Having your spouse's (might be, maybe, we need more tests) life expectancy laid out in clinically ambiguous terms makes you re-evaluate the folly of "five year plans."
Today my wife has a clean bill of health..
But, we still live like we're dying.
if we didn't , we wouldn't have a boat, or a life outside of redecorating a place which we now inhabit abouyt six months a year.

And we did it for about the cost of two charters.
frankly, if circumnavigating is our goal, purchasing a new boat is a bad, bad investment. You'd be 10s of thousands of dollars ahead buying a boat that has already been there, done that. Someone else has already bought the AP, windvane. solar panels, etc., etc., .. . so yo don't have to, and they will sell it to your for half price or less.


I'm sorry, i missed the part in our first post about you wishing to buy a new boat. we didn't have the times or funds for that.
Still don't.
So i apologize if our experience is not relevant to you.
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Last edited by bljones; 04-14-2013 at 09:20 PM.
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Re: Wish I Had The Boat Builder/Dealer Do It!

bljones,

by all means that was a great post. thank you for the insight.

i heavily lean towards a new boat because...i want new systems, newer hull designs (aluminum w/ lifting keel is nearing the list's top...quickly) as well. i understand the downside is the lack of it being thoroughly tested but the counter weight is i can relatively expect lower maintenance costs (& time). i place a heavy weight on maintenance because i am wise enough to know boats are A LOT OF MAINTENANCE....and then there's the other side of the equation: ME! I don't know if I'll enjoy doing ALL the maintenance. Likely will but I know me....better than most. (I'm not afraid to take the front of an engine off and replace all belts, timing belt, etc....but it mayyyyy sit awhile before I do it...if you know what I mean.)

thanks for the input!
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Re: Wish I Had The Boat Builder/Dealer Do It!

OPC.. I hope you're frequenting the 'interesting sailboat' thread that PCP is maintaining. He's got all the latest and greatest, and it's pretty clear that Europe is leading North America on this front. Also member Hannah2 is awaiting a new build Boreal, which fits into your aluminum/lift keel genre.

Lots of good reading and research half done for you already.
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Re: Wish I Had The Boat Builder/Dealer Do It!

Quote:
Originally Posted by Faster View Post
OPC.. I hope you're frequenting the 'interesting sailboat' thread that PCP is maintaining. He's got all the latest and greatest, and it's pretty clear that Europe is leading North America on this front. Also member Hannah2 is awaiting a new build Boreal, which fits into your aluminum/lift keel genre.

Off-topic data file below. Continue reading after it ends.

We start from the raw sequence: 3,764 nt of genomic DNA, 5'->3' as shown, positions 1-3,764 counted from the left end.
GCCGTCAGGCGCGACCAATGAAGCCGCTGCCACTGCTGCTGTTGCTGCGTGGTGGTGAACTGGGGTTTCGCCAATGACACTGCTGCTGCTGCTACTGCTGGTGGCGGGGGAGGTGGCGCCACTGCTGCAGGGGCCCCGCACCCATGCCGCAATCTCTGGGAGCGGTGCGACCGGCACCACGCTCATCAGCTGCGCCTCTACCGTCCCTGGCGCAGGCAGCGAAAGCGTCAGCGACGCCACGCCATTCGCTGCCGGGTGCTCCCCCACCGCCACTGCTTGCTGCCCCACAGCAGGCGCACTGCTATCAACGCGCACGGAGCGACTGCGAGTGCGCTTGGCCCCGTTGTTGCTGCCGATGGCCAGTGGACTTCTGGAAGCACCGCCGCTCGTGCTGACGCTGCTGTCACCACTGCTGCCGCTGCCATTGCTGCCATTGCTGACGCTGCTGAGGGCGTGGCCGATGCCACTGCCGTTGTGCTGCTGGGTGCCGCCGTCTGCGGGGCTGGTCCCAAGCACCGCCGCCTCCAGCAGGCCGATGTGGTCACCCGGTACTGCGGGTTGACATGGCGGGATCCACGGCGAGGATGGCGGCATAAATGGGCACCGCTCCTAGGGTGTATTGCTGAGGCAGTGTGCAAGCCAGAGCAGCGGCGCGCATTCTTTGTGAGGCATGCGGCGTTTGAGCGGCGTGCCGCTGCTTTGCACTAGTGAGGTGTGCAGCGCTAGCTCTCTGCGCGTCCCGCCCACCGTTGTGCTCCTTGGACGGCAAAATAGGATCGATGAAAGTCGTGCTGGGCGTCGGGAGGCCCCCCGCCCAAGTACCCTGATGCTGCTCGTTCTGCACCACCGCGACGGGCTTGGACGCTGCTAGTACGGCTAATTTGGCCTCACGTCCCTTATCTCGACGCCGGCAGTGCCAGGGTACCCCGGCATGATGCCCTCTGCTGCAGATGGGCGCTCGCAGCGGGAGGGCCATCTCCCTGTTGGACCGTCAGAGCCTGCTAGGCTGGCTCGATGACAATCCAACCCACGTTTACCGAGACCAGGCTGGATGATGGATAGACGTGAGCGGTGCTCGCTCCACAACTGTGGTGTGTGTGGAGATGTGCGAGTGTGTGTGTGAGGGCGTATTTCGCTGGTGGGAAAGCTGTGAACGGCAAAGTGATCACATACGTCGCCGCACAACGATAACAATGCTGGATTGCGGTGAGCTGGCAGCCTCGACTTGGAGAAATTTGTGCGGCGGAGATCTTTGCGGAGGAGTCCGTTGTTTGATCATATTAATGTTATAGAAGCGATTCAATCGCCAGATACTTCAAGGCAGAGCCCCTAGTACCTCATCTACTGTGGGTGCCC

Lots of good reading and research half done for you already.
Faster,

Thank you. I couldn't agree more! I've read every page and every once in a blue moon will exchange thoughts w/ Paulo. I love that thread!

For others reading this...go check the Interesting Sailboats thread. It's FANTASTIC.
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Old 04-15-2013
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Re: Wish I Had The Boat Builder/Dealer Do It!

Quote:
Originally Posted by opc11 View Post
bljones,

by all means that was a great post. thank you for the insight.

...
...thanks for the input!
Thanks for your thanks. Look, I readily admit to being a bottom feeder, scornful of all things shiny and new, but...


Dude, no one enjoys maintenance. It is however, a necessary evil, on boats both new and old. But buying a new boat adds a new wrinkle to this mildewed bedspread.
Buying a new boat is not like buying a new car. Nay, rather than simply turning the key and enjoying the efforts of QC and R&D and the benefits of a design penned for the consumption of the unwashed to the tune of hundreds of thousands of units, Instead, it is like buying a new software program created by a respected codeslinger who, alas, has never quite done this before, and you might experience a few bugs and glitches and it may lock up and freeze and not work and hey, it's okay, cuz we'll fix it, and this is just part of the deal when you are an early adopter...
So, you get to be the guinea pig on your very own 6 figure floating home, attempting to figure out how to integrate all of the systems, and/or paying others to make it all work, on your dime and on your time....
or you can buy a five year old boat where someone else has already taken the depreciation hit and figured out how to get all of the systems tacked on to the boat to work together. the systems all work,the bugs are debugged and you are, more or less, ready to go, at a lower price point. less money spent on a boat that is more ready to go means more time away from the grind, sooner.
If you don't like maintenance, i humbly suggest that a worldlap is not for you, since 26000+ miles over saltwater will entail a crapload of maintenance, usually when you least expect it, and usually when it is both most inconvenient and most expensive to accomplish.

I fully understand not enjoying ALL of the maintenance... but the more you spend on paying others to do things you should know how to do yourself, the less time you get to spend away from the grind.